>What does the word “hike” mean? A dictionary I consulted said it meant: “to walk a long distance especially for pleasure or exercise.” Being an American, it implies to me that it is a long walk in a natural setting with few people, as opposed to walking in a city. And we would understand that you better take water and lunch with you. I don’t think an American would say that we take a “hike” through Central Park in NYC. We would instead say that we are going to take a long “walk” through Central Park. In New Zealand, some saying they are going tramping is synonymous with an American saying they are going hiking. It implies walking a long distance for pleasure or exercise in a natural setting with fewer people, where you take your lunch with you to have along the way.

Karis and I went on a church “hike” yesterday. The announcement in the bulletin said it was a “half-day adventure through Phoenix Mountain Forest Park in Shenzhen.” Mmmm. Shenzhen is across the border in China and is basically the industrial source region for all our products in the U.S. that say “made in China.” I’ll write more about Shenzhen at another time…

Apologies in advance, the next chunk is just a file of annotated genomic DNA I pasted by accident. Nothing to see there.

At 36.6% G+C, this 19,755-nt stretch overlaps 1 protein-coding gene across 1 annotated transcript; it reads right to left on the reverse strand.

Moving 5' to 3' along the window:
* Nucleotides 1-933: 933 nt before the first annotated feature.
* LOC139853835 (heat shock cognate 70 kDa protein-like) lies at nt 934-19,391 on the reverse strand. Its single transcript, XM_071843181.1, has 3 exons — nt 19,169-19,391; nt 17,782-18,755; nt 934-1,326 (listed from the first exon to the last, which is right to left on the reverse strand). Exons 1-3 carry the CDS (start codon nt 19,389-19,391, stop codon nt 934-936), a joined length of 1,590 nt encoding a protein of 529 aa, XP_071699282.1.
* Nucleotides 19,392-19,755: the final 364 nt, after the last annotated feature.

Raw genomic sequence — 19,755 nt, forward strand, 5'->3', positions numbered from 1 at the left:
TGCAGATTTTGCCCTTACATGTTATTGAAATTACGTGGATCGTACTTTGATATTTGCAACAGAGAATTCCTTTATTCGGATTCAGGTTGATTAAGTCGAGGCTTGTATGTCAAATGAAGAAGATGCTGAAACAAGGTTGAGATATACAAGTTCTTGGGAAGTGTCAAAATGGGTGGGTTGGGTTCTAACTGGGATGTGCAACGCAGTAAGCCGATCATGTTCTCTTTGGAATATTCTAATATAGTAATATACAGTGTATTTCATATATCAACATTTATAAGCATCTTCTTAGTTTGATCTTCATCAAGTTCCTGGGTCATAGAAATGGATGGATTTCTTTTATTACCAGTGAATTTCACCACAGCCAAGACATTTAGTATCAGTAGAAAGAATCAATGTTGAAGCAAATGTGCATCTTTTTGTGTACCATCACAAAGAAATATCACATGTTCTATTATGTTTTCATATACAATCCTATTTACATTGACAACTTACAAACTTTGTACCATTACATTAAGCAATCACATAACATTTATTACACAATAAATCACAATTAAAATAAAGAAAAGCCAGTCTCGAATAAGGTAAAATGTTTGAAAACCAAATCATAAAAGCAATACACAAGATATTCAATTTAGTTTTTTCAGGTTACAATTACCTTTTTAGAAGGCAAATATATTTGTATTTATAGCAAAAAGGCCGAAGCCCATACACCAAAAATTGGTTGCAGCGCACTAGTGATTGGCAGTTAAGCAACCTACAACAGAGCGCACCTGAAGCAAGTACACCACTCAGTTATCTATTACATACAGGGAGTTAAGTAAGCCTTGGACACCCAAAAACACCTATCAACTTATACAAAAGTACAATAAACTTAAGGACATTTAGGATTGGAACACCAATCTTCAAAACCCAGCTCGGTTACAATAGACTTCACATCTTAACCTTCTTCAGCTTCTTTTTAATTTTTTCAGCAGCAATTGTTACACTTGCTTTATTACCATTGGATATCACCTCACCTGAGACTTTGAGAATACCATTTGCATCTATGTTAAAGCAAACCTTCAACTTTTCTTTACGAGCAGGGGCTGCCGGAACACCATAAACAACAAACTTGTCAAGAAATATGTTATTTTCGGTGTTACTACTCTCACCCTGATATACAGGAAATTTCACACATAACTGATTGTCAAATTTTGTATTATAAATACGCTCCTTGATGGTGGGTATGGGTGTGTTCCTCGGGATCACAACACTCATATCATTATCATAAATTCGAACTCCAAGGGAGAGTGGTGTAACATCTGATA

We were intrigued. It sounded like an adventure. We had one more entry on our visas for China. We wanted to get to know some people from the church we are attending.

As is typical for outings in Hong Kong, the instructions said to meet at a particular exist off the subway line. Karis and I left at 9 a.m. from our apartment in order to be at the appointed place at 10 a.m. We met everyone and got introduced at Exit B of the Tuen Mun Station on the West Rail Line, and set off.